In this issue of Blood, Bakchoul et al and Lee et al describe and characterize a common but only recently recognized immune response to protamine after cardiopulmonary bypass (CPB) surgery with potential important clinical implications.1,2
Protamines are small, positively charged, DNA-binding proteins found in the sperm of invertebrate and vertebrate animals. Protamine sulfate, derived from salmon sperm, is used to reverse the anticoagulant activity of unfractionated heparin during CPB and as a stabilizer in neutral protamine Hagedorn (NPH), a long-acting formulation of insulin.
As reported by Bakchoul et al and Lee et al, the immune response to protamine in the CPB population bears several similarities to the immune response to complexes of platelet factor 4 (PF4) and heparin, the antigenic target in heparin-induced thrombocytopenia (HIT). Only 1% to 3% of patients are seropositive at the time of surgery for anti-protamine1,2 or anti-PF4/heparin IgG.3 Formation of these antibodies is common after CBP, occurring in 25% to 29%1,2,4 and 39%3 of individuals, respectively, by 4 to 6 weeks. Like anti-PF4/heparin antibodies, a minority of anti-protamine antibodies induce platelet activation in vitro in a FcγRIIA-dependent manner.1,2,4
However, important differences between the anti-PF4 and anti-protamine immune response also exist. Chief among these is the nature of the antigen. PF4 is an endogenous chemokine stored in the α granules of platelets. PF4 monomers polymerize to form non–covalently-linked tetramers with a molecular weight of ∼32 kDa. Salmon protamine is a ∼4 kDa xenogeneic protein that bears scarce similarity in its linear amino acid sequence to human protamine.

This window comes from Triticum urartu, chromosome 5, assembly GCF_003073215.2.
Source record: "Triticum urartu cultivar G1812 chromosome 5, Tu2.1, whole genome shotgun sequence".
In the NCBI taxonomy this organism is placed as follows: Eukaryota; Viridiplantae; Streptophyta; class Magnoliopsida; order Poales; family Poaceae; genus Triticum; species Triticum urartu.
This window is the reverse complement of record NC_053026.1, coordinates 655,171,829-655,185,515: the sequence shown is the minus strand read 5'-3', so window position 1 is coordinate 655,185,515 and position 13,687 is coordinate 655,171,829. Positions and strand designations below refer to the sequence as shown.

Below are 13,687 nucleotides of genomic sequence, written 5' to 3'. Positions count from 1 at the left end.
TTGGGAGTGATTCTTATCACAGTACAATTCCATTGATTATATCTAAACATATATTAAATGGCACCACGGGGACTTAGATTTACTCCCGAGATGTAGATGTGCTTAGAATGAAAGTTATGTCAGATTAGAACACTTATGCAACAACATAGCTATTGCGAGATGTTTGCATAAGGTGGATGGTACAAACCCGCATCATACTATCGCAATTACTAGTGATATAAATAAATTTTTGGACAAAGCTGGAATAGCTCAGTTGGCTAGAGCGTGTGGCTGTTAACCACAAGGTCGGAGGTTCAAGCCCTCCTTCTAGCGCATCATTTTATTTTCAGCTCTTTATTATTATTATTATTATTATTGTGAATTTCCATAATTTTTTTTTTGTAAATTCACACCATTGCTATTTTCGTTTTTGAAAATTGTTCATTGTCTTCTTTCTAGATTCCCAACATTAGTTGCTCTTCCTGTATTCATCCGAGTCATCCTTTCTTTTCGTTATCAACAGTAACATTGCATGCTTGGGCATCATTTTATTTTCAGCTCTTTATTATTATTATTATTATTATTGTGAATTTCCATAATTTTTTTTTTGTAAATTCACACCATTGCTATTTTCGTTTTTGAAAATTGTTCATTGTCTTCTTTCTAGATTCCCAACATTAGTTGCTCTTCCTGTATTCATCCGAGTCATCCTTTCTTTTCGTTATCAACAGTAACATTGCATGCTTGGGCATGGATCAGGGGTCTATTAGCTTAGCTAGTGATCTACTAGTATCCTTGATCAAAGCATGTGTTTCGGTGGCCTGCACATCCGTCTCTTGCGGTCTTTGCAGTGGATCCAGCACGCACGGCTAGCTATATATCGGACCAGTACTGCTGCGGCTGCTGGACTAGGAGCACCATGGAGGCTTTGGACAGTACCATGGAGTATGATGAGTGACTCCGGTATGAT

The onset and persistence of antibody formation to these proteins after CPB may differ as well. Anti-PF4/heparin IgG seroconversion occurs at a median of 4 to 6 days after CPB.5 This early response suggests preimmunization to antigenic epitopes on PF4, which may reflect prior binding to the vasculature6 or certain bacteria.7 The immune response to protamine is more delayed. In the study by Lee et al, of 143 patients in whom anti-protamine IgG developed, 96% (137) seroconverted between hospital discharge and day 30 after CPB,2 a time course more consistent with a typical naïve immune response. Anti-PF4/heparin antibodies become undetectable at a median of 85 days after heparin withdrawal, although titers persist beyond 100 days in 40% of patients with HIT.8 In the study by Bakchoul et al, anti-protamine IgG was present in only 5% of patients at day >120.1 Continued exposure to an endogenous antigen (PF4) and finite exposure to a foreign protein (protamine) may underlie differences in the persistence of the immune response. Whether the immune response to protamine occurs sooner or is more persistent in NPH-treated patients with diabetes is unknown.
Heparin may also play somewhat different roles in the immune responses to PF4 and protamine. A hallmark of the immune response to PF4 is its marked augmentation by heparin. KKO is a HIT-like murine monoclonal IgG that binds to well-mapped epitopes on human PF4. At equimolar concentrations, heparin enhances KKO binding to PF4 by greater than 400-fold and promotes KKO-induced platelet activation in vitro and a HIT-like thrombotic thrombocytopenic disorder in a mouse model.9 Why is KKO binding and pathogenicity dependent on heparin? Recent studies suggest that heparin may oligomerize PF4, bringing epitopes from adjacent tetramers into apposition such that they can be recognized by single KKO molecules, thereby increasing antibody avidity (see figure, A).10,11